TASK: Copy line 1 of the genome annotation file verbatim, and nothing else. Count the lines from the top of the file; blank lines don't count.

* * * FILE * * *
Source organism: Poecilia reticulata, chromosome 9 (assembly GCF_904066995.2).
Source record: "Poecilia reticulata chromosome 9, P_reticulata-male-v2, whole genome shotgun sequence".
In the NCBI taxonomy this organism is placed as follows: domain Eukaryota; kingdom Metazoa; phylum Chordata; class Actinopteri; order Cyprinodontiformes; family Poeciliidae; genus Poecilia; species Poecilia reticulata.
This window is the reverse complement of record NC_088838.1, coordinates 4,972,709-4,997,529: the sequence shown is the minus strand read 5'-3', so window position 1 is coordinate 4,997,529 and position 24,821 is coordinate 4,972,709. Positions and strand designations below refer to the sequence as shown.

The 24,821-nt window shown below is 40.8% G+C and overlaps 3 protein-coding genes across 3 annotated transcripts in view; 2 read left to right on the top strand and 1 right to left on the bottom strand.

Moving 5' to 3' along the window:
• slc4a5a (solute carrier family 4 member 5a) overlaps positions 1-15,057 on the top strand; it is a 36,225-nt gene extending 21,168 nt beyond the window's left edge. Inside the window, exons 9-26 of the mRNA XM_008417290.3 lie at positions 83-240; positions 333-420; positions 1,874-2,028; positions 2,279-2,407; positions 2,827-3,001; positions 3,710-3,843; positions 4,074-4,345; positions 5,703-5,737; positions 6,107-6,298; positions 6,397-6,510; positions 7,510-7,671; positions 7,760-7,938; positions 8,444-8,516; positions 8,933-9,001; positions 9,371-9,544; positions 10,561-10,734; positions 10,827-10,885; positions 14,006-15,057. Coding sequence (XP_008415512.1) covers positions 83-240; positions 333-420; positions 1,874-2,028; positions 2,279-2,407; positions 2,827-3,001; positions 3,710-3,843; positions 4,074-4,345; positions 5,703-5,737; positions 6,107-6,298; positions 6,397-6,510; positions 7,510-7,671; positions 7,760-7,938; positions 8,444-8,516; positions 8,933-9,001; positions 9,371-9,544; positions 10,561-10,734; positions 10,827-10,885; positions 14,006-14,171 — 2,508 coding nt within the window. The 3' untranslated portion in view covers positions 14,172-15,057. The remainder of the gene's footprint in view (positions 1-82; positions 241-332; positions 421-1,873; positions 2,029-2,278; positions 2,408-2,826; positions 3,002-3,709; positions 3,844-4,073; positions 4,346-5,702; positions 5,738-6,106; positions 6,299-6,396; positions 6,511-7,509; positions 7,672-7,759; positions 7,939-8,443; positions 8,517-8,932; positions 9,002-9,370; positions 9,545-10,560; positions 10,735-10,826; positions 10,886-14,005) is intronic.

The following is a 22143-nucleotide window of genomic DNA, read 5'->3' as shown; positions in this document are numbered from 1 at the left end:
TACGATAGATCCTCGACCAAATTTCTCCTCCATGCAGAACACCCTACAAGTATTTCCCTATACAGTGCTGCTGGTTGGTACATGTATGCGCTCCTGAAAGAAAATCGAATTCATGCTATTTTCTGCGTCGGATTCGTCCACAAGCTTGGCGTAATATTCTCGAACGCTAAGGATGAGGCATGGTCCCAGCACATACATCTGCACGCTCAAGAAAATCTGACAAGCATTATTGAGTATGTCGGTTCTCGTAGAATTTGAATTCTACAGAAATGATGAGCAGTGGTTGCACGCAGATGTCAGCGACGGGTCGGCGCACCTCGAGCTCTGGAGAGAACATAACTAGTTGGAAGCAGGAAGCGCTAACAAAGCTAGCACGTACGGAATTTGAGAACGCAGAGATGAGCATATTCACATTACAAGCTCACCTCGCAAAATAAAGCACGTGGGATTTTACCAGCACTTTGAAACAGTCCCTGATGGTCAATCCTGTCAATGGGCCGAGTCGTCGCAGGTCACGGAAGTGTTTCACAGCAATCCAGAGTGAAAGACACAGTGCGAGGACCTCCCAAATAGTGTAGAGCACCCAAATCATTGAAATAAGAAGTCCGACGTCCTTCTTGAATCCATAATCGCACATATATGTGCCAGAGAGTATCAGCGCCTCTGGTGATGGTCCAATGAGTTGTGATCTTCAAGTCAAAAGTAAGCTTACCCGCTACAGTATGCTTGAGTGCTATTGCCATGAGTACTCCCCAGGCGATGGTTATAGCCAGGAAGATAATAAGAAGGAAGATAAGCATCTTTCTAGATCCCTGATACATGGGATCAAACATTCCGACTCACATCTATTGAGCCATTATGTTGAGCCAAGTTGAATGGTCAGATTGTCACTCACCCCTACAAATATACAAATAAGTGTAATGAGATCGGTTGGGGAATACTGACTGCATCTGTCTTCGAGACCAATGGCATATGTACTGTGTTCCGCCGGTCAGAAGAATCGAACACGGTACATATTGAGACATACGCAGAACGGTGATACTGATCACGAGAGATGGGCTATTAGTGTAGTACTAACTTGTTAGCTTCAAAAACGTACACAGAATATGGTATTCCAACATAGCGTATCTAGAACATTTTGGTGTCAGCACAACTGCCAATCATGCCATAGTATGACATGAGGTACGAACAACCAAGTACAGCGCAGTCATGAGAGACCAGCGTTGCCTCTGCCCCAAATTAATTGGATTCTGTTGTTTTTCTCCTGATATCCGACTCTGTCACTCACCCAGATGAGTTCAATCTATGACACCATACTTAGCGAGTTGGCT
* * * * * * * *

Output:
Source organism: Poecilia reticulata, chromosome 9 (assembly GCF_904066995.2).